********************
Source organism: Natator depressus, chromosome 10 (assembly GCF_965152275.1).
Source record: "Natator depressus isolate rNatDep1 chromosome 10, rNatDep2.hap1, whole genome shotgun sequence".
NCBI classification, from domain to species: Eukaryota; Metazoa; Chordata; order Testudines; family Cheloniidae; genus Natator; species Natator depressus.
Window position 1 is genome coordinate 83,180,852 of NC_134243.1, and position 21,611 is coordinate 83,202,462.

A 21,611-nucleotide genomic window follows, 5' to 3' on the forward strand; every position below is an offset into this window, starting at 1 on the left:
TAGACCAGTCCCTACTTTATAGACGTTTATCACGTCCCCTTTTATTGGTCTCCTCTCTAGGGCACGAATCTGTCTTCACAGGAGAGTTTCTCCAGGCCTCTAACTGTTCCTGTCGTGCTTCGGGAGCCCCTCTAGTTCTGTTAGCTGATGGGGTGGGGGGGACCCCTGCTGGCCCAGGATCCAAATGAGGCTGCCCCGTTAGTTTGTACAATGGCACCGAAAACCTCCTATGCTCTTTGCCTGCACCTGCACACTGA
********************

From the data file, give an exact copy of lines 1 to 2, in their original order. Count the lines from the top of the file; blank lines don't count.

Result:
Source organism: Natator depressus, chromosome 10 (assembly GCF_965152275.1).
Source record: "Natator depressus isolate rNatDep1 chromosome 10, rNatDep2.hap1, whole genome shotgun sequence".